A Grove-First Approach

Josh McGillHLB Management, Research

Citrus industry stakeholders were invited to the U.S. Horticultural Laboratory in Fort Pierce to learn more about the grove-screening project.

In the nearly two decades that huanglongbing (HLB) has plagued Florida citrus groves, about $1 billion has been spent in the search for solutions. A lot of great scientists in Florida and around the world have worked on the problem, and a silver bullet, if there is one to be found, has been elusive. Researchers, along with growers, have developed tools and practices to hang on, but the disease has continued to spread throughout the state and take production down to historic lows.

When a disease continues to defy science and all efforts to defeat it, new approaches are needed, such as the trunk injection of oxytetracycline (OTC) many growers are using to treat HLB-infected trees. Growers have learned that labor crews can move through groves more efficiently than previously anticipated to make these injections, so the idea that treating individual trees is not viable is changing.

In the science of HLB, a common practice has been that research must start in the lab. Work then moves to the greenhouse to be confirmed before going into the grove for testing in new plantings or existing trees.

Scientists at U.S. Department of Agriculture-Agricultural Research Service (USDA-ARS) are challenging that research orthodoxy by starting evaluations in the grove, because after all, that is where it counts.

Now that growers are adopting trunk injection, the researchers are injecting HLB-infected trees in their grove at the USDA-ARS U.S. Horticultural Laboratory in Fort Pierce, Florida, with a wide range of different molecules in search of those that can horticulturally rejuvenate HLB-infected trees.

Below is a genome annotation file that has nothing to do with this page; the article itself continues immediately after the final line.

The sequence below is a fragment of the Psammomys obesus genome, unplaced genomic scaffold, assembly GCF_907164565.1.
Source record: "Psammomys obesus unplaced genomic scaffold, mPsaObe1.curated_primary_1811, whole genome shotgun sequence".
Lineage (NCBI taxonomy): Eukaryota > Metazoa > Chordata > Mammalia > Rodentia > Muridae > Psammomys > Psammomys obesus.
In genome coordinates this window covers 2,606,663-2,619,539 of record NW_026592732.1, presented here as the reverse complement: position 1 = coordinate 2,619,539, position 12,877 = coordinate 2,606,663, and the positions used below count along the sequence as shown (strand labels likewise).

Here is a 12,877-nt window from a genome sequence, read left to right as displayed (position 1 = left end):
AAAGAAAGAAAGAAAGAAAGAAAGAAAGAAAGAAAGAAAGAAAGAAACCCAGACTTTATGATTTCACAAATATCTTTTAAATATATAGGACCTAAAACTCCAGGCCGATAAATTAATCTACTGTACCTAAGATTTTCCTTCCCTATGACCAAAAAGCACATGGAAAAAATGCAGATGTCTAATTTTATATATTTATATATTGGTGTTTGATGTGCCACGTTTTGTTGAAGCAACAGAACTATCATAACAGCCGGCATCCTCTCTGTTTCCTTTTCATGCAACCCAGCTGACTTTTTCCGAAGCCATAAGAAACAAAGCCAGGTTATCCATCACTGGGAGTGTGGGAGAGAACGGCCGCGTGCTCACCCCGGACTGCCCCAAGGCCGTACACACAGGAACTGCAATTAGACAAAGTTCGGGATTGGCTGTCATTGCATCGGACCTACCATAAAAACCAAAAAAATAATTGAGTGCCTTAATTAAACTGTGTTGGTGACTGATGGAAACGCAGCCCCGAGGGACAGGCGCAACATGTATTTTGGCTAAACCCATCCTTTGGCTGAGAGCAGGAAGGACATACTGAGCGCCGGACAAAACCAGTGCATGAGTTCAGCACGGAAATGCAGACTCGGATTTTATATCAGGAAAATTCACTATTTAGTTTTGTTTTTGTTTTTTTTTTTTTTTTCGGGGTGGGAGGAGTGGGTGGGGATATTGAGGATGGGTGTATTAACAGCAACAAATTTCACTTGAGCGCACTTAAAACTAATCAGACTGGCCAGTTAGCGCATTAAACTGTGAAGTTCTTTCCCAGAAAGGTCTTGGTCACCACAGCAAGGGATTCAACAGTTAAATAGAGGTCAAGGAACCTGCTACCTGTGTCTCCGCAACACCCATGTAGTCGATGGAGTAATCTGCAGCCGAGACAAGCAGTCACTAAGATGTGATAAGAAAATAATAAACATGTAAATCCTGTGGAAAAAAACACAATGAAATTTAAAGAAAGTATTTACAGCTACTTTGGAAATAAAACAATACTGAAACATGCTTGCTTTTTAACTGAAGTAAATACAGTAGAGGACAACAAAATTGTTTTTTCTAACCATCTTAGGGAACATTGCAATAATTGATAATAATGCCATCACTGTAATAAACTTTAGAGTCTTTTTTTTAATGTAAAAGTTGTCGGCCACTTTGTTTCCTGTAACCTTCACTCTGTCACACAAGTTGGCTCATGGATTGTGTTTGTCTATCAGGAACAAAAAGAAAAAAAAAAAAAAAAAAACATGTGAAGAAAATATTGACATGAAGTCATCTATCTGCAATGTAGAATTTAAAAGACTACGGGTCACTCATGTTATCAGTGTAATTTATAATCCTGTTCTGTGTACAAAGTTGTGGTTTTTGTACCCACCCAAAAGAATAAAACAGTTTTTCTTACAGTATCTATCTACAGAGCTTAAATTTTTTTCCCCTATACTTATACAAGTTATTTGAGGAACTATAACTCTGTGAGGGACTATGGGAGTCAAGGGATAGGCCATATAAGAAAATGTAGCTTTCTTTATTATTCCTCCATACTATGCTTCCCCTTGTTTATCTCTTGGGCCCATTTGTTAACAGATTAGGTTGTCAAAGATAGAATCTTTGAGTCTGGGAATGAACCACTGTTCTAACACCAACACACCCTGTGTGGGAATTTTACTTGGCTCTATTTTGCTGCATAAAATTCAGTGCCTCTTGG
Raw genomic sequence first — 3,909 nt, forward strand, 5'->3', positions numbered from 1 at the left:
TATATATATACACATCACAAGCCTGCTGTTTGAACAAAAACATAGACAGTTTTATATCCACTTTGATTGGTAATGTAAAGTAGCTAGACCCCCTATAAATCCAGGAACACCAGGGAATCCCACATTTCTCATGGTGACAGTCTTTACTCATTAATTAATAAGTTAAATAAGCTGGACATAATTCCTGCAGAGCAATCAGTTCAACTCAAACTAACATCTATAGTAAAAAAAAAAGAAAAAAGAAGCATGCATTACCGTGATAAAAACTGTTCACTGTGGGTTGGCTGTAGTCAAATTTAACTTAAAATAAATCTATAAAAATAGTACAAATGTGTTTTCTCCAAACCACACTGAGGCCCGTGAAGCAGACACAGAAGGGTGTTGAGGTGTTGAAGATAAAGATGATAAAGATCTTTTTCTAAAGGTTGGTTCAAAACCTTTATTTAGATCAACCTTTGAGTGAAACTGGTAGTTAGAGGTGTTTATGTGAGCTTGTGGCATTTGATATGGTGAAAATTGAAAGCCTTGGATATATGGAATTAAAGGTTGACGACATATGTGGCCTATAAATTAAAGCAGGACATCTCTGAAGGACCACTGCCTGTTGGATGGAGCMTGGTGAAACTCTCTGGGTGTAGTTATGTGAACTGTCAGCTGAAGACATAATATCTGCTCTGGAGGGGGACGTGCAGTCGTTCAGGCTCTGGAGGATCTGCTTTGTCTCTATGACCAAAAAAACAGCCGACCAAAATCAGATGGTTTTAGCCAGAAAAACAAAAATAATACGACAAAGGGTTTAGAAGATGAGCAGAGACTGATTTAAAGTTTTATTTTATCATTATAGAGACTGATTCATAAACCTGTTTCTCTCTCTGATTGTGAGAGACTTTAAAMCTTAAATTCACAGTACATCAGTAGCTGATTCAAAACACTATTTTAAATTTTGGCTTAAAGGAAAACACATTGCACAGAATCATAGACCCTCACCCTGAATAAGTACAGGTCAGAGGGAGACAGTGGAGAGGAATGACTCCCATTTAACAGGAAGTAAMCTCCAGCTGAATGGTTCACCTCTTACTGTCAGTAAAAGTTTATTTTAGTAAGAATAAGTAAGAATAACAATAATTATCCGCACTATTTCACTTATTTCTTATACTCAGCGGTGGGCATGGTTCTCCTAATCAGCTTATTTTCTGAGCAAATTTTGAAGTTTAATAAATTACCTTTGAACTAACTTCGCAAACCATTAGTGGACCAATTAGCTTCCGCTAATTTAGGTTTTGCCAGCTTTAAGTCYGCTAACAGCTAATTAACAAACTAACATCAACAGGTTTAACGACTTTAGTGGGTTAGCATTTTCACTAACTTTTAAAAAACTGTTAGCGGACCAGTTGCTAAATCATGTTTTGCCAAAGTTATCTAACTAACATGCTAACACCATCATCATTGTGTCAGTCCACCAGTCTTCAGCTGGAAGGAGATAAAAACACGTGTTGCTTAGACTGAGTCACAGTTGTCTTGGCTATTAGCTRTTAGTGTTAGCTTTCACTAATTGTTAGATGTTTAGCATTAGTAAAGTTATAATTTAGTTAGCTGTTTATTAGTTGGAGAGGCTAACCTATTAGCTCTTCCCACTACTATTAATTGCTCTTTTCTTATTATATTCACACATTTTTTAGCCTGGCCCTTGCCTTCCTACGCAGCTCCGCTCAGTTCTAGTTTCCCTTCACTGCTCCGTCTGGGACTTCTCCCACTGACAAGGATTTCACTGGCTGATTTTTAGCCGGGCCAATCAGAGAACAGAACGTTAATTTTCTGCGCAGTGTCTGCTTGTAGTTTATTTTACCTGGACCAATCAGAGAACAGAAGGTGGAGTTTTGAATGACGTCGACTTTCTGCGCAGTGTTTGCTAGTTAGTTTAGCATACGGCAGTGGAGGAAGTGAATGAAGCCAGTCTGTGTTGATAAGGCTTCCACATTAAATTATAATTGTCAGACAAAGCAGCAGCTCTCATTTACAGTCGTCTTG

The research is being funded by a grant from the USDA’s National Institute of Food and Agriculture. Michelle Heck and Randall Niedz of USDA-ARS lead the research team, including Nick Larson (USDA-ARS) and Guilherme Locatelli and Lorenzo Rossi, cooperators from the University of Florida. A broader team meets weekly and is involved with molecule selection.

I was invited to see the early phases of this work, along with other industry stakeholders, in September. It is safe to say everyone was impressed by this approach and some of the trees we saw in the grove.

The research team is examining 88 different materials that have been injected into the trees. They are looking for “big effects” — something that makes you stop and wonder what’s going on with a tree to look good in a grove infected with HLB. A decent number of these materials have a more “friendly” profile when it comes to future regulatory scrutiny.

These trees were injected after the crop was harvested, much like the OTC timeframe growers are currently following. It is still early days of the research, but 13 of the injected materials have the scientists’ attention. They will be the first to say that they don’t know what’s happening yet, but the trees seem to be responding positively.

There’s still a ways to go. The trees will be critically evaluated during four points in the season. Measurements of canopy, leaf size and other elements will be collected during the summer flush, in the fall when HLB gets active, the fruit drop phase and harvest. How much fruit is harvested and its quality will be the ultimate measures. We’ll know more about that next year.

Those materials that continue to display “big effects” after these evaluations will get more due diligence to better understand what is causing the effects. There are many more details to explain about this process and how it works. We’ll be covering that in the months to come. 

In the meantime, a tip of the hat to the scientists for taking an outside-the-box approach to HLB research. Even if this work turns up only a few materials that can effectively mitigate the disease, it will be a success.

About the Author

Frank Giles


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